Plant an oak, the tree that’s all heart

Want a gift that really spreads the love? Plant an oak tree. I know this isn’t the sexiest idea but hear me out. I’ve got 5 great reasons why oak trees are the lovingest of all the plants you can grow.

Looking up the trunk of a mature Black Oak tree.

A Black Oak (Quercus velutina) matures at 100 years of age. If this black oak has any luck, it can live to see 200.

REASON #1: Oaks are the ultimate sharers. Sitting under an oak tree in late fall, you’d assume they’re the bread baskets of the woods from the rain of acorns. Many critters, small (squirrels) to large (black bears), rely on this bounty in fall and winter, delivered exactly when all the other popular foods, from grasses to twigs to fruit, have vanished with the last warm rays of summer. But oaks don’t stop there. Their leaves sustain the most amount of caterpillars of any tree species in North America. And caterpillars turn into one of two things: cute winged beasties or lunch for birds. It’s a win-win. In the words of Douglas W. Tallamy from his influential book Bringing Nature Home: 

Oaks are the quintessential wildlife plants: no other plant genus supports more species of Lepidotera, thus providing more types of bird food, than the mighty oak.

A close-up of red oak acorns.

Over 100 species of vertebrate wildlife are known to eat acorns in North America.

REASON #2: When they’re not feeding, they’re sheltering. Oaks are also the ultimate critter condos. Birds, squirrels and raccoons nest in them. Insects like walkingsticks and katydids grow up on oak leaves. Gall wasps develop exclusively on oaks. Though the bulbous galls they create aren’t pretty, the gall itself won’t harm the tree.

Looking up into the canopy of a Black Oak tree.

Black Oaks, like this one, aren’t popular ornamentals but they’ll leave you awestruck if you’re lucky to find one.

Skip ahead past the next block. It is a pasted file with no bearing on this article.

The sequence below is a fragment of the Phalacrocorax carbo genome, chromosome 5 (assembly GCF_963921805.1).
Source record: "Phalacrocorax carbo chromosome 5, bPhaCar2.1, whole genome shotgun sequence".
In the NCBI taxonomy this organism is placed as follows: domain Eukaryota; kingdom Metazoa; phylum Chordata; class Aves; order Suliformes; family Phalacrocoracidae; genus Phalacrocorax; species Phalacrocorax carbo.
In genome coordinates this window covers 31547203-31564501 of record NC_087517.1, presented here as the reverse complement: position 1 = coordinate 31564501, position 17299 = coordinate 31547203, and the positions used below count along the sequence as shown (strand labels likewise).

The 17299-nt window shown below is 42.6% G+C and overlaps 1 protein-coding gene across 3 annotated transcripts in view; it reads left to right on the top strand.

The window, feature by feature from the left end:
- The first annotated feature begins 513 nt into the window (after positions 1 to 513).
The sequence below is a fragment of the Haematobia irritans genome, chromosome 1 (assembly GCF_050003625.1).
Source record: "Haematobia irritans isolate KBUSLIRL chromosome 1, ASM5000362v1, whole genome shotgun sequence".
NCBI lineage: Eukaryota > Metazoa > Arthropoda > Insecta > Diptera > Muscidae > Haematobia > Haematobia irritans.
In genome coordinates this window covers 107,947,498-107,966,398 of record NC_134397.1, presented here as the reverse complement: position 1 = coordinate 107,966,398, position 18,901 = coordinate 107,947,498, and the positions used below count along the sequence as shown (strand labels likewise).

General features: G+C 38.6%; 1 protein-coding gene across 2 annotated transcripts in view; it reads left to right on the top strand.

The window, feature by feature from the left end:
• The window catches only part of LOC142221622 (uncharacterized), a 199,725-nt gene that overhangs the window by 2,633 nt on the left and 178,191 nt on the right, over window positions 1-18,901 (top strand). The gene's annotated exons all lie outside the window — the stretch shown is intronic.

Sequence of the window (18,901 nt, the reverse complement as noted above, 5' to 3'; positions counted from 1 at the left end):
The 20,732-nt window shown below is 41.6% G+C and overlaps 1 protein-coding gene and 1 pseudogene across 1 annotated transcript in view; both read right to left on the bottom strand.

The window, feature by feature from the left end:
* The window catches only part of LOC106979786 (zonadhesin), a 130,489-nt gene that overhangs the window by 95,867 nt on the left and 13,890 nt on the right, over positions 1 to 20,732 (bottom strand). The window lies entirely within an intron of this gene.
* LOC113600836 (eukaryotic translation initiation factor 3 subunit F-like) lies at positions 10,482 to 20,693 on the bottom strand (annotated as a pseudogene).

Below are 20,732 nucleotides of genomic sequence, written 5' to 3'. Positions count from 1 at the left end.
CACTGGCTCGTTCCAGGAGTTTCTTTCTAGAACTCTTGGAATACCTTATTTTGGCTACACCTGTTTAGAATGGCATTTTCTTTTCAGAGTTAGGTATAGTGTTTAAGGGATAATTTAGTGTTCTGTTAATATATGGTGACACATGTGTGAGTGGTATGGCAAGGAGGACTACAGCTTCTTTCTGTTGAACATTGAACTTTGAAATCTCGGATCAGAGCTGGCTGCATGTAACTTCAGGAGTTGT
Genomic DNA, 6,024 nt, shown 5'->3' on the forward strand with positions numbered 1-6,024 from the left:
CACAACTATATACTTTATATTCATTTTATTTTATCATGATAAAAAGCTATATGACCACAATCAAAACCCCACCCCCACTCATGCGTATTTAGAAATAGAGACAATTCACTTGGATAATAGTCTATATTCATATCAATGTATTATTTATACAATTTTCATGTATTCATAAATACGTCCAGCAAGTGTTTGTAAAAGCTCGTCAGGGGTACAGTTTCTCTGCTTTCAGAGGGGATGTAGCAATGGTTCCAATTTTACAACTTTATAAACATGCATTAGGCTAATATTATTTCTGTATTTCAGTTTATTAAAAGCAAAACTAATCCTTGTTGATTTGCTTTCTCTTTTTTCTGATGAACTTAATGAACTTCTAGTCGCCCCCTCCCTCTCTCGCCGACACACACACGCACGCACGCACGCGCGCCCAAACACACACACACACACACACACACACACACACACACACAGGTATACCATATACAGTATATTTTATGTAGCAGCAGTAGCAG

REASON #3: They may remind you of home, too. Oaks are found all over southern Canada and most of the U.S. It’s even the national tree of the United States. We have about 10 native oaks in Ontario, including Black Oak (Quercus velutina), Red Oak (Quercus rubra), White Oak (Quercus alba), Hill’s Oak (Quercus ellipsoidalis), Bur Oak (Quercus macrocarpa) and Swamp White Oak (Quercus bicolor). If you want to grow your own oak from an acorn found in a neighbour’s garden, keep this in mind: Red and White oaks are probably the two most popular oaks used ornamentally in this neck of the woods. Red oak acorns germinate in the spring after spending a nice, long, cold winter. White oak acorns germinate days after falling from the tree in the fall so you know for sure it’s viable and can plant it where you want right away with some confidence.

The twig of a Red Oak showing its leaves and petioles.

If you really want to push the Valentine’s Day theme, choose a Red oak. Besides its fabulous red fall foliage display and its red-tinged wood, this tree sports distinctive red petioles (the stem that attaches the leaf to the twig).

REASON #5: In fact, they take neighbourliness to the extreme. White, Red and Swamp White Oaks, in particular, aren’t terribly picky about where they set down roots (except they all need full sun) which is why it’s likely you whiz past one of them on your morning commute. They’re all remarkably tolerant of air pollution, poor soil drainage, drought and even compacted soil, so they’re often used in public landscaping projects, lining highways or casting leafy shade along a suburban street. I’ve spotted Red Oaks used to green up the buffer strips around parking lots.

So how’s that for a tree that’s all heart?

Here's a Red Oak showing off its great form just feet from a parking lot.

Here’s a Red Oak showing off its great form just feet from a parking lot.

11 thoughts on “Plant an oak, the tree that’s all heart

  1. Pingback: Ministry of the fence 7 gardening ideas for fighting climate change

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